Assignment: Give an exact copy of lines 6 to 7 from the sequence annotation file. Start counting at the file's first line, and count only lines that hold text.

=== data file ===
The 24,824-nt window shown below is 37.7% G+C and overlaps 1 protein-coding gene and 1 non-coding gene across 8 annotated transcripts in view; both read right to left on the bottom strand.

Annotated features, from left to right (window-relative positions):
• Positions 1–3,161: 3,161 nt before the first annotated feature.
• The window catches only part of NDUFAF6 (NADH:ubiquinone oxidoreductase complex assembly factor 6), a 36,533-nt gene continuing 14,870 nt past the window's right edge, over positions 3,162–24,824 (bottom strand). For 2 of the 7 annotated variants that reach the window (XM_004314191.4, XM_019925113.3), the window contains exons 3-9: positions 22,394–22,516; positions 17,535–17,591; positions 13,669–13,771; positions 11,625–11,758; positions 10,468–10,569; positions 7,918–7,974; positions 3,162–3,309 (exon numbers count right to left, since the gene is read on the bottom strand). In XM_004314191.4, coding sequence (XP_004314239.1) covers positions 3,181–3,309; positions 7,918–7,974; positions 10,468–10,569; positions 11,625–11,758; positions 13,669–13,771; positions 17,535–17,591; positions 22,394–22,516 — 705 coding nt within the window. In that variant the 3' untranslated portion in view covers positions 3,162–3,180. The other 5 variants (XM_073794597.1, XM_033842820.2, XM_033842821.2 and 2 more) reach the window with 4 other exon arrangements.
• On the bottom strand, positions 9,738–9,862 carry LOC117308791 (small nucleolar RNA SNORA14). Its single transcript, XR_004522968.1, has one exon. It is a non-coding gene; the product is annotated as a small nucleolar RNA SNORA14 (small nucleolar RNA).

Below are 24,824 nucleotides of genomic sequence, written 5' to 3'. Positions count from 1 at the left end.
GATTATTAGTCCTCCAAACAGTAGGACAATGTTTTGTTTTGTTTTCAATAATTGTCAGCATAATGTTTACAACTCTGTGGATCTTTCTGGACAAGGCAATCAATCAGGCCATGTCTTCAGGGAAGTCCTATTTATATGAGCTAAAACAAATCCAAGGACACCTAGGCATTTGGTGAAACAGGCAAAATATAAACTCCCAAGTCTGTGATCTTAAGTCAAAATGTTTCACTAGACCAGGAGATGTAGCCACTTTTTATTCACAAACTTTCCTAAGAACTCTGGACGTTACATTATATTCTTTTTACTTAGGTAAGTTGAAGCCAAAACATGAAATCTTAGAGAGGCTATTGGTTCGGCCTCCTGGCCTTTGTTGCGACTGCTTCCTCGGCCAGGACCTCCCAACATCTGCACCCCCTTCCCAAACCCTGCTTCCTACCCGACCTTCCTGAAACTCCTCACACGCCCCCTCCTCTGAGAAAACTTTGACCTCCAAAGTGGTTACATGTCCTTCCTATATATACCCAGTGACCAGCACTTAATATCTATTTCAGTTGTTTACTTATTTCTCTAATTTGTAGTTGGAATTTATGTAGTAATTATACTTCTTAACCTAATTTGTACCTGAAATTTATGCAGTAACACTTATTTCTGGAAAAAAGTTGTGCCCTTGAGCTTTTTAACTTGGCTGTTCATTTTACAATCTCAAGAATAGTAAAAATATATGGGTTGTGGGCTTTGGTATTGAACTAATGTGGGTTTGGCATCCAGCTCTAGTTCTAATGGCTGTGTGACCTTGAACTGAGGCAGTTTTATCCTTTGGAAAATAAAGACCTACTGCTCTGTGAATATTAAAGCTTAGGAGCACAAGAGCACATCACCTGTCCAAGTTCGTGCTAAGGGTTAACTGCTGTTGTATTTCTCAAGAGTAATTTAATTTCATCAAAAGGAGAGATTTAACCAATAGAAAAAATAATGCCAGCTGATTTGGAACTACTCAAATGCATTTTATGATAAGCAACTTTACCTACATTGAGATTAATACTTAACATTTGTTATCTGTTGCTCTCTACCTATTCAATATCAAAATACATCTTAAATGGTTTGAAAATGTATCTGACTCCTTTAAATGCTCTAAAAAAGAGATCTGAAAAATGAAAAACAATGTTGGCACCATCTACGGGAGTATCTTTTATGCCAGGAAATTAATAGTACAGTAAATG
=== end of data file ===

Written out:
Below are 24,824 nucleotides of genomic sequence, written 5' to 3'. Positions count from 1 at the left end.
GATTATTAGTCCTCCAAACAGTAGGACAATGTTTTGTTTTGTTTTCAATAATTGTCAGCATAATGTTTACAACTCTGTGGATCTTTCTGGACAAGGCAATCAATCAGGCCATGTCTTCAGGGAAGTCCTATTTATATGAGCTAAAACAAATCCAAGGACACCTAGGCATTTGGTGAAACAGGCAAAATATAAACTCCCAAGTCTGTGATCTTAAGTCAAAATGTTTCACTAGACCAGGAGATGTAGCCACTTTTTATTCACAAACTTTCCTAAGAACTCTGGACGTTACATTATATTCTTTTTACTTAGGTAAGTTGAAGCCAAAACATGAAATCTTAGAGAGGCTATTGGTTCGGCCTCCTGGCCTTTGTTGCGACTGCTTCCTCGGCCAGGACCTCCCAACATCTGCACCCCCTTCCCAAACCCTGCTTCCTACCCGACCTTCCTGAAACTCCTCACACGCCCCCTCCTCTGAGAAAACTTTGACCTCCAAAGTGGTTACATGTCCTTCCTATATATACCCAGTGACCAGCACTTAATATCTATTTCAGTTGTTTACTTATTTCTCTAATTTGTAGTTGGAATTTATGTAGTAATTATACTTCTTAACCTAATTTGTACCTGAAATTTATGCAGTAACACTTATTTCTGGAAAAAAGTTGTGCCCTTGAGCTTTTTAACTTGGCTGTTCATTTTACAATCTCAAGAATAGTAAAAATATATGGGTTGTGGGCTTTGGTATTGAACTAATGTGGGTTTGGCATCCAGCTCTAGTTCTAATGGCTGTGTGACCTTGAACTGAGGCAGTTTTATCCTTTGGAAAATAAAGACCTACTGCTCTGTGAATATTAAAGCTTAGGAGCACAAGAGCACATCACCTGTCCAAGTTCGTGCTAAGGGTTAACTGCTGTTGTATTTCTCAAGAGTAATTTAATTTCATCAAAAGGAGAGATTTAACCAATAGAAAAAATAATGCCAGCTGATTTGGAACTACTCAAATGCATTTTATGATAAGCAACTTTACCTACATTGAGATTAATACTTAACATTTGTTATCTGTTGCTCTCTACCTATTCAATATCAAAATACATCTTAAATGGTTTGAAAATGTATCTGACTCCTTTAAATGCTCTAAAAAAGAGATCTGAAAAATGAAAAACAATGTTGGCACCATCTACGGGAGTATCTTTTATGCCAGGAAATTAATAGTACAGTAAATG